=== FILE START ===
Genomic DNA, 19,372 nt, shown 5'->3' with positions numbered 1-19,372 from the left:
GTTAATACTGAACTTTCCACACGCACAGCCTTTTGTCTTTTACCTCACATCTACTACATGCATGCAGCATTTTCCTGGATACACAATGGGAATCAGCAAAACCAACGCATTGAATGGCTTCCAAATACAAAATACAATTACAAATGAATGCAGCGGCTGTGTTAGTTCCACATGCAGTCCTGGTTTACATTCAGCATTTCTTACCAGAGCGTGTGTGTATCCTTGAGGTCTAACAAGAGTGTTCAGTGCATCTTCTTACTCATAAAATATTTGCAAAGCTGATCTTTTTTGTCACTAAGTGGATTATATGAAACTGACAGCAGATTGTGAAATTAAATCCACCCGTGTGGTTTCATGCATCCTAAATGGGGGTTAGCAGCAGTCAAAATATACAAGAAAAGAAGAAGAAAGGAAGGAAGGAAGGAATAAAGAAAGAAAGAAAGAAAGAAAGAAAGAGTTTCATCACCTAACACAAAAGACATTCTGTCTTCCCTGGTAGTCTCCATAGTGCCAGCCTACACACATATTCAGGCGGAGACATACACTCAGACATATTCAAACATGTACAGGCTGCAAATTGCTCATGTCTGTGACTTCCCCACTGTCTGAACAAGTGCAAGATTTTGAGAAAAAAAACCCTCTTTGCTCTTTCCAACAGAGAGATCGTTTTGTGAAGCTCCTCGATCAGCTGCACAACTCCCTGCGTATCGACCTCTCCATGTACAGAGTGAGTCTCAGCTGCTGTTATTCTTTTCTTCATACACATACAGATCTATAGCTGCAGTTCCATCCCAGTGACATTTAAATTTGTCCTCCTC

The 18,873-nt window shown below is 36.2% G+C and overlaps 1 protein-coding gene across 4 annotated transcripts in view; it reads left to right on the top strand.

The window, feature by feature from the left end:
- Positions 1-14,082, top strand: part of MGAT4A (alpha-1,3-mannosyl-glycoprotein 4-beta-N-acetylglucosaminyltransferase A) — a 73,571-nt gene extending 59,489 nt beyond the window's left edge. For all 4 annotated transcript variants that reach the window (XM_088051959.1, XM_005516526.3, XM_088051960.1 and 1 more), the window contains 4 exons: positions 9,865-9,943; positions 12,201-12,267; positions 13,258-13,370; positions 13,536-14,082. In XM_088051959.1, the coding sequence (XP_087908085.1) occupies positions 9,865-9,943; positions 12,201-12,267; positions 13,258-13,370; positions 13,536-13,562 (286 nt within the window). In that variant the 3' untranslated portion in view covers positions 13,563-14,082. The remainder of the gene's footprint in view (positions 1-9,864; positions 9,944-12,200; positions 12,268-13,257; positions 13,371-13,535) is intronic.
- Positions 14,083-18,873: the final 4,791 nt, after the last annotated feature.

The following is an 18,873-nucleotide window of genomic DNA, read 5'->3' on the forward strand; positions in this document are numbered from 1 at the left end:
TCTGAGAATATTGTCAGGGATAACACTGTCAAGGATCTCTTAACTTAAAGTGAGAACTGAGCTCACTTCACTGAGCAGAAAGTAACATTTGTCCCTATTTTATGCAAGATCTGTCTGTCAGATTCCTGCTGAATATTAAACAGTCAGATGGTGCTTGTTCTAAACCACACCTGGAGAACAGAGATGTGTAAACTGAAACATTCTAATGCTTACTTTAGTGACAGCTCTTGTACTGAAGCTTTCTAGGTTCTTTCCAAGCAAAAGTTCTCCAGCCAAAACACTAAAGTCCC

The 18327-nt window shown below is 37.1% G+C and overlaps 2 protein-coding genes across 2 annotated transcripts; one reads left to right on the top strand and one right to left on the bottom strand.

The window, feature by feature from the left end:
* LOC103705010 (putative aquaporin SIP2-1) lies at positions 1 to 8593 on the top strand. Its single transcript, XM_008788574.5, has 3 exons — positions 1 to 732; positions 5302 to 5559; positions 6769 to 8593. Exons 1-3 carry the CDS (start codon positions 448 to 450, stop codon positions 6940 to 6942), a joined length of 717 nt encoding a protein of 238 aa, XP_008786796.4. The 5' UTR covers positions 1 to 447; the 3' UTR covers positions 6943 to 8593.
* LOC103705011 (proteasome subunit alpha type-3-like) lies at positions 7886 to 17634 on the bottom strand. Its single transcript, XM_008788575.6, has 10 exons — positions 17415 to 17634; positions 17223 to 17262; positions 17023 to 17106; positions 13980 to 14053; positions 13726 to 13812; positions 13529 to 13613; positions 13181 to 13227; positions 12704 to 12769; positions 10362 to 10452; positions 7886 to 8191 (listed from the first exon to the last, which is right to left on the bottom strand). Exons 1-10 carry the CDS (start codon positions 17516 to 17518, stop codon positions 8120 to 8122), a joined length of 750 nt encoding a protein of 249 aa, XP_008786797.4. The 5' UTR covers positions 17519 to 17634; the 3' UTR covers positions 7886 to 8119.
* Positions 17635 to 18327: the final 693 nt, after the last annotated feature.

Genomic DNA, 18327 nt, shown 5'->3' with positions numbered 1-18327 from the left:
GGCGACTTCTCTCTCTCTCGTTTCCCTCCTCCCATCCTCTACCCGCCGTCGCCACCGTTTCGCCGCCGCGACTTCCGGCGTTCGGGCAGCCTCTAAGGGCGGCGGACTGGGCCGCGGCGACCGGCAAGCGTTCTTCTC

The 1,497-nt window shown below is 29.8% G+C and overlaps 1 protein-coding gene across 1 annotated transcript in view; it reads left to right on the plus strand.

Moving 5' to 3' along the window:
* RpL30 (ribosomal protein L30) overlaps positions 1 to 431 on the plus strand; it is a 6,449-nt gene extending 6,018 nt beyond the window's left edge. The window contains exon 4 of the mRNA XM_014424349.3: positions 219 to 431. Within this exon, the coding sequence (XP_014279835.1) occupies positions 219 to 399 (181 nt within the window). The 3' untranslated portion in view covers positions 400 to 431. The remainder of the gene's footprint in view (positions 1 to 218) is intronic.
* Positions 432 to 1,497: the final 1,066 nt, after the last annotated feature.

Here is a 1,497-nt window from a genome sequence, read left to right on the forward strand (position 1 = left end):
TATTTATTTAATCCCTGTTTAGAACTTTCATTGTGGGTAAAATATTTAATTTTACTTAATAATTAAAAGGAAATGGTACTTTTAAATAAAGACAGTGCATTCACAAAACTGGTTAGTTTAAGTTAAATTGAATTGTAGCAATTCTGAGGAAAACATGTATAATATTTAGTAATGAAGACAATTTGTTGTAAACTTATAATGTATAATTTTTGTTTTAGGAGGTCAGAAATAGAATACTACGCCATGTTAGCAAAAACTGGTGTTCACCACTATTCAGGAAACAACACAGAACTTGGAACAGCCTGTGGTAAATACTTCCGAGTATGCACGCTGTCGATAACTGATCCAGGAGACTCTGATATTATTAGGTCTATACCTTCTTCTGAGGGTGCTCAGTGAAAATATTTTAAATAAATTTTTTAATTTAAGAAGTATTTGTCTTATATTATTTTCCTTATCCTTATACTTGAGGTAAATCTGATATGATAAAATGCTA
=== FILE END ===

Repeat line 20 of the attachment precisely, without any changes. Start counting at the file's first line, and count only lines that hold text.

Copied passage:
Here is a 1,497-nt window from a genome sequence, read left to right on the forward strand (position 1 = left end):